This old guy marched right up to our hideout. Then, he starts ranting about how Team Rocket's abusing Pokémon. So, we're just talking it over as adults.Fuji does not seem like a weak person who would would inflict terrible pain on a newborn Pokémon out of fear for his own life. As evidenced from Faraway Island, he had a conscience before the experiment began, so I doubt that he would have done anything so vehemently cruel as what he did if he had been of the right mind. Since nothing ties Team Rocket to Mewtwo in the games, I see no reason to include them in this theory. So what could explain Fuji's dumbfounding actions?Heh? You came to save me? Thank you. But, I came here of my own free will. I came to calm the soul of Cubone's mother. I think Marowak's spirit has gone to the afterlife. I must thank you for your kind concern!
The answer I have in mind is found in the title of this article. Mr. Fuji and Dr. Fuji... Does that ring any bells? It should if you've read The Strange Case of Dr. Jekyll and Mr. Hyde. If you have, you may take issue with the comparison, since Mr. Hyde is the heartless monster whereas Dr. Jekyll is the noble philanthropist. This reversal of roles, of course, is the kind of creative license that is right up Game Freak's alley; nothing about this is supposed to be obvious, or we would have had a clear answer 15 years ago. Now, what was the strange case of of Dr. Jekyll and Mr. Hyde? In a nutshell, Dr. Jekyll created a potion that metamorphosed him into Mr. Hyde (a creature free of conscience), and he did so in attempt to separate his good side from his darker impulses. Slowly but gradually, the evil identity began to take over almost completely and rejoiced in the murder of others, and Jekyll's ability to change back from Hyde into himself vanished. Eventually, Mr. Hyde committed suicide, most likely having realized that he would be executed for his crimes. The truth of what happened was revealed through letters that Jekyll had written to his friend, Utterson; the last line read "I bring the life of that unhappy Henry Jekyll to an end."
So what exactly am I implying here? That for whatever reason, Fuji was not himself after he returned from Faraway Island - his personality changed. "With this hope, I depart" is eeringly reminiscent of "I bring the life of that unhappy Henry Jekyll to an end," and Fuji's journal entries can be seen as a nod to Jekyll's letters. Of course, Fuji described the transformation of Mewtwo, and his limited dialogue in the games does not imply that there was ever something wrong with him. But there had to have been a change in his own character, or the experiment would have never gone so far. Why, then, is there no remnant of Fuji's dark persona? Possibly because the malevolence was completely transferred to Mewtwo, which is to say that there is more to Mewtwo's evil than its hatred of Fuji. In fact, considering that Mr. Fuji is alive and well and Mewtwo lives a life of solitude, there may be a part of Mewtwo that realizes that it is inextricably linked to the cause of its own misery, whereas Fuji is now free to be the kind person he really is. The research team that were unlucky to look for the legendary birds in Cerulean Cave most likely met their demise (through no fault of their own), but Kanto's general population do not know Mewtwo exists. I suspect that Red did not handle his encounter with Mewtwo all too well (which probably resulted in the cave's collapse), but that is neither here nor there right now.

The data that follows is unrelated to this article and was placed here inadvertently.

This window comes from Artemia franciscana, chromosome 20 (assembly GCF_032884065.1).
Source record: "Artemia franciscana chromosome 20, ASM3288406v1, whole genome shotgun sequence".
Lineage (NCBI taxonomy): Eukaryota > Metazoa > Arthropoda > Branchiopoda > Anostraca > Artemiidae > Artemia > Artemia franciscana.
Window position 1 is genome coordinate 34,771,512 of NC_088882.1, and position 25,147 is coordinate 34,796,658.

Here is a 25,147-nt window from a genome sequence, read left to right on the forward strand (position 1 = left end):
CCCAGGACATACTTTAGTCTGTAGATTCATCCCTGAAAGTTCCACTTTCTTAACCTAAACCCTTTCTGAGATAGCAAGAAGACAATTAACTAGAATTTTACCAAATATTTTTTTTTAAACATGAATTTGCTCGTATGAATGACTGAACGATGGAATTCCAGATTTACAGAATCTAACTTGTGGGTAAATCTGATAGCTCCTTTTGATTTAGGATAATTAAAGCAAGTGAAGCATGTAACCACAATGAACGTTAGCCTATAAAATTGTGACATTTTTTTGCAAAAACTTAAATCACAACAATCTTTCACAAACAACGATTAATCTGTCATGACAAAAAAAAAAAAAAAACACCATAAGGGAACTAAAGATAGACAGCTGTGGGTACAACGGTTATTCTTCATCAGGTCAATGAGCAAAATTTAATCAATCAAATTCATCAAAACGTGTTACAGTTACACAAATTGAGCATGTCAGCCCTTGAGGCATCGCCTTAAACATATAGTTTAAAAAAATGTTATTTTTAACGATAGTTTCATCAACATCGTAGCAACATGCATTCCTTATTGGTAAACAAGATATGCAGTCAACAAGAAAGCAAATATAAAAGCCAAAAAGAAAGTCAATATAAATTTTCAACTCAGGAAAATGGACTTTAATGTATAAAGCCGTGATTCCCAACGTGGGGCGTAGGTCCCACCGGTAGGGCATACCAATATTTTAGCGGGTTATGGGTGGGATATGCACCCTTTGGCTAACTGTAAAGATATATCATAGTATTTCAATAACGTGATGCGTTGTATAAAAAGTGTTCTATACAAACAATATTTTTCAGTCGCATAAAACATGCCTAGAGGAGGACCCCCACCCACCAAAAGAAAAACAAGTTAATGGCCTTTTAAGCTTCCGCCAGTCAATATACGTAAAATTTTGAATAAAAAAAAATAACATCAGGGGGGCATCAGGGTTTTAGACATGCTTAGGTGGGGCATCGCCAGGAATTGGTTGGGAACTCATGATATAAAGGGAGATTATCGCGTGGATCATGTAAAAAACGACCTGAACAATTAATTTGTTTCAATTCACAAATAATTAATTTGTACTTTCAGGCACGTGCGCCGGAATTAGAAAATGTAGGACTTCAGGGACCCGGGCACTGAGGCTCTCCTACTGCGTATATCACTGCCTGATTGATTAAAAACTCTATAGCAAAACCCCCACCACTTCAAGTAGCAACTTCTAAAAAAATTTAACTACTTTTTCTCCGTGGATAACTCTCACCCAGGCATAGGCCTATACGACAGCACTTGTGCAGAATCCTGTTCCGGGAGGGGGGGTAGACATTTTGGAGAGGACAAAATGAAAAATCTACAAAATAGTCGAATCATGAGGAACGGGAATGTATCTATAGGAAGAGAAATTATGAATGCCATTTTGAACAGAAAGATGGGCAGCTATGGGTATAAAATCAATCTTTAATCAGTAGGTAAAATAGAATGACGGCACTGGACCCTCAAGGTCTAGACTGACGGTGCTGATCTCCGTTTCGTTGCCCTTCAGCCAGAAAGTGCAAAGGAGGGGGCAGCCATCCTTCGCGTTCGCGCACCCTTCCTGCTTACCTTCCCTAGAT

The Source of Malevolence
It is tempting to say that like in the novel, the evil within Fuji was born of his attempt to separate the good and bad elements within him. However, in the Pokémon world pure-hearted people do seem to exist (the player characters), and I wouldn't expect Game Freak to suggest that there is no such thing as a pure heart. The Strange Case of Dr. Jekyll and Mr. Hyde was a criticism of Victorian society; I doubt that Game Freak are presumptuous enough to tell us that there is something ugly about ourselves (although they would be right). Considering that Mew revealed itself to Fuji, it is reasonable to say that he was wholly good from the start, but something changed that made Fuji lose control over his actions. What happened?
Fuji and his crew stayed with Mew in Faraway Island for almost seven months. Leaving aside the question of how Mew became pregnant, seven months is a long time for them to stay out in the middle of a jungle. Is the story of Mewtwo's birth really that of science? I somehow doubt that there were two Mew that mated, or that Fuji found an artificial way to impregnate Mew. Like it or not, there is no evidence that Pokémon reproduction works that way; since Generation II, Game Freak have gone out of their way to tell us that there is something supernatural about Pokémon eggs, and it could be argued that we saw proof of that in the Sinjoh Ruins event (not just for Arceus, but in general). Now in Generation V, we have a legend stating that the original dragon was somehow born in the Dragonspiral Tower... How did that happen? And regardless of the exact connection between Kyurem and the original dragon, what made Kyurem be a terrifying monster that is alleged to eat people and Pokémon? It was probably not born that way, much like Mewtwo started out its life as a Mew.
Mewtwo is the only Pokémon said to be inherently ferocious. Where did its evil come from? It is easy to say that Mewtwo's vicious tendencies are simply a result of human involvement, but if that is the case, Game Freak shot themselves in the foot by making Mr. Fuji be Mewtwo's creator of all people. It is hard for me to say what the reason for Fuji's temporary transformation was, but I suspect that in a case as extreme as this one, Game Freak would rather delve in the supernatural than appeal to psychology. That is, if they plan to explain it at all.